John S. Waitley is the earliest known ancestor of the Waitley name in the United States. According to this sketch, John S. Waitley was a native of Scotland. His parents came to America and settled in Massachusetts. Later his mother was lost at sea when on a return visit to Scotland. John S. Waitley married Lydia Bartlett, a daughter of Josiah Bartlett, one of the signers of the Declaration of Independence. He became a minister of the Free-will Baptist Church. He moved to Ashtabula County, Ohio, lived there several years and later moved to Canton, Ohio. He died in Knox County, Ohio, in 1868 at the age of 96. His wife died in 1858 in Knox County, Ohio. They had lived in Mt. Vernon most of the time.
This branch of the Horton family has furnished to Attleboro, Mass., three generations of business men. Gideon Martin Horton, who was a well known merchant there a half century ago, and his four sons, Everett Southworth, Edwin Jackson, Gideon Martin and James Jackson Horton, all became successful jewelry manufacturers and prominent citizens. The eldest and last surviving brother, the late Maj. Everett S. Horton and his nephew, Raymond Martin Horton, were the only male representatives of the name residing there at the time of the Major’s death.
The family bearing this name in Fall River, to which belonged the late Hon. Rufus W. Bassett, long prominent in business and public affairs, for years a member of the board of police and much of the time its chairman, is a branch of the earlier Taunton family, it of the still earlier Rochester branch of the distinguished Bassetts of the Cape Cod towns of the Old Colony.
The white population in Arkansas in 1817 had increased to several thousand, whose protection, as well as that of the Cherokee people living in that territory, from the continued hostilities of the Osage, required the establishment of a military post at the western border dividing the white settlements from the Osage. From Saint Louis came further news of threatened hostilities by the Osage near Clermont’s Town, and a report 1Niles Register, (Baltimore) vol. xiii, 176. that Major William Bradford with a detachment of United States riflemen, and accompanied by Major Long, topographical engineer, had left that city for the purpose
Being a history of the descendants of Richard Dexter of Malden, Massachusetts, from the notes of John Haven Dexter and original researches. Richard Dexter, who was admitted an inhabitant of Boston (New England), Feb. 28, 1642, came from within ten miles of the town of Slane, Co. Meath, Ireland, and belonged to a branch of that family of Dexter who were descendants of Richard de Excester, the Lord Justice of Ireland. He, with his wife Bridget, and three or more children, fled to England from the great Irish Massacre of the Protestants which commenced Oct. 27, 1641. When Richard Dexter and family left England and by what vessel, we are unable to state, but he could not have remained there long, as we know he was living at Boston prior to Feb. 28, 1642.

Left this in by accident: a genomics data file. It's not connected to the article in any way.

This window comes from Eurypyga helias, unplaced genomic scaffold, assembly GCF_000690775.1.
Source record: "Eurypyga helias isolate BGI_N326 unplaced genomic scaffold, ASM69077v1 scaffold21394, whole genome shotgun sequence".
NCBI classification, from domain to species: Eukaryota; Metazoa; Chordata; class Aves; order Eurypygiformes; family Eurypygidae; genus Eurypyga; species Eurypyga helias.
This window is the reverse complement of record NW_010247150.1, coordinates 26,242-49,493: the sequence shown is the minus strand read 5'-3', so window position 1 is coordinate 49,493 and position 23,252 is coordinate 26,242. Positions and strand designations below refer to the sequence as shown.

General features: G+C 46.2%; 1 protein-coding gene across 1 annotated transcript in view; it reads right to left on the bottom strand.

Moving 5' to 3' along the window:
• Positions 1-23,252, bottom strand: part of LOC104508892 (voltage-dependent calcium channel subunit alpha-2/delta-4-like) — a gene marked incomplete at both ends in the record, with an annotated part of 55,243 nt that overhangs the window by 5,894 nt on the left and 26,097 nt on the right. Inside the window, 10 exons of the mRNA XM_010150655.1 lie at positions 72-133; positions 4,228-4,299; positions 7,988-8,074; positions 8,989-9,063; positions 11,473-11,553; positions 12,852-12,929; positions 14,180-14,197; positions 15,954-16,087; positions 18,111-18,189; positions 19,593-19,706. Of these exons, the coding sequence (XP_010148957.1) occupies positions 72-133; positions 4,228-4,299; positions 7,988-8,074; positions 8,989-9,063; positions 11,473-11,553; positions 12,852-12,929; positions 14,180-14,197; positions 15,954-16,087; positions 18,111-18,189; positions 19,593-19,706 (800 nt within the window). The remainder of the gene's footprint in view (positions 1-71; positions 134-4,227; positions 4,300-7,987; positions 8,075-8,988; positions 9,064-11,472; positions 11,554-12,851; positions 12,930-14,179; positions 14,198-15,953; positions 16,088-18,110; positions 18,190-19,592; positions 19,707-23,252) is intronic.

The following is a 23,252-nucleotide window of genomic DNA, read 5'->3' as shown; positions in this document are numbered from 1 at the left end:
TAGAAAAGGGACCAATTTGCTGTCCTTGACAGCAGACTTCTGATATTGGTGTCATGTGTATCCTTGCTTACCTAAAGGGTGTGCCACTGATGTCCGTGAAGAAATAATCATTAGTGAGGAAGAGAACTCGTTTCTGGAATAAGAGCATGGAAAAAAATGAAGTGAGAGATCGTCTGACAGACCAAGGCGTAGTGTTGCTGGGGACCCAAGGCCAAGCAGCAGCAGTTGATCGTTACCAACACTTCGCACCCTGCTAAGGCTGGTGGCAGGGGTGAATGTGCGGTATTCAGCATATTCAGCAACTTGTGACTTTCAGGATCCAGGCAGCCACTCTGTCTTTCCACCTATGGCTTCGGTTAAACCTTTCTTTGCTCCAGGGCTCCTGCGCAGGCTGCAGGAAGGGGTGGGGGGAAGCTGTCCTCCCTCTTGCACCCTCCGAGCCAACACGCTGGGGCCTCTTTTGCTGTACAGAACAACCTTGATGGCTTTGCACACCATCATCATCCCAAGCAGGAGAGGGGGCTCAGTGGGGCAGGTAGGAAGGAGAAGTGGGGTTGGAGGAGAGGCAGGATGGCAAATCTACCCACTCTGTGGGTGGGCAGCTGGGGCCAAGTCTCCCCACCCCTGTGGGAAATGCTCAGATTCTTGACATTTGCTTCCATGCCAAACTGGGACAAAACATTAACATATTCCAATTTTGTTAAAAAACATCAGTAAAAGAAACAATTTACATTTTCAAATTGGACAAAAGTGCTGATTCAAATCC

A glance at the map of the western part of Washington County will show that any treatment of the early settlement upon the Narraguagus River, necessarily involves more or less of the histories of Steuben, Milbridge, Harrington and Cherryfield. Steuben was formerly township “No. 4, East of Union River,” and No. 5 comprised the territory now included in the towns of Milbridge and Harrington. The town of Cherryfield is composed of No. 11, Middle Division, Brigham Purchase, and of the northeastern part of what was formerly Steuben. All that part of Cherryfield lying south of the mills on the first
The Northern Maine, its Points of Interest and its Representative Business Men manuscript provides historical sketches of the nine towns featured within it’s embrace, as well as biographical sketches of the businesses and the men and women who owned and ran those businesses found within the towns of Houlton, Presque Isle, Caribou, Ft. Fairfield, Danforth, Lincoln, Mattawamkeag, Winn, and Kingman.
Luedders’ historical and pictorial city directory of Angola, Indiana for the year 1923, containing an historical compilation of items of local interest, a complete canvass of names in the city, which includes every member of the family, college students, families on rural lines, directory of officers of county, city, lodges, churches, societies, a directory of streets, and a classified business directory.
Hiram Charlton took on the publication of the Genealogical and Family History of the State of Vermont for Lewis Publishing. In it, he enlisted the assistance of living residents of the state in providing biographical and genealogical details about their family, and then he published all 1104 family histories in two distinct volumes.
Prior to the year 1800, Methodism had scarcely gained a foothold in Vermont. The first Methodist society in the State is said to have been formed at Vershire by Nicholas Suethen in 1796. Two years later, only one hundred church members were returned as residents in the Vershire Circuit, then including the whole of eastern Vermont. Zadock Thompson, in the first edition of his Gazetteer of Vermont, published in 1824, gives the number of preachers, traveling and local, at that time as about one hundred, and the number of societies much greater. Probably no religious body ever made so rapid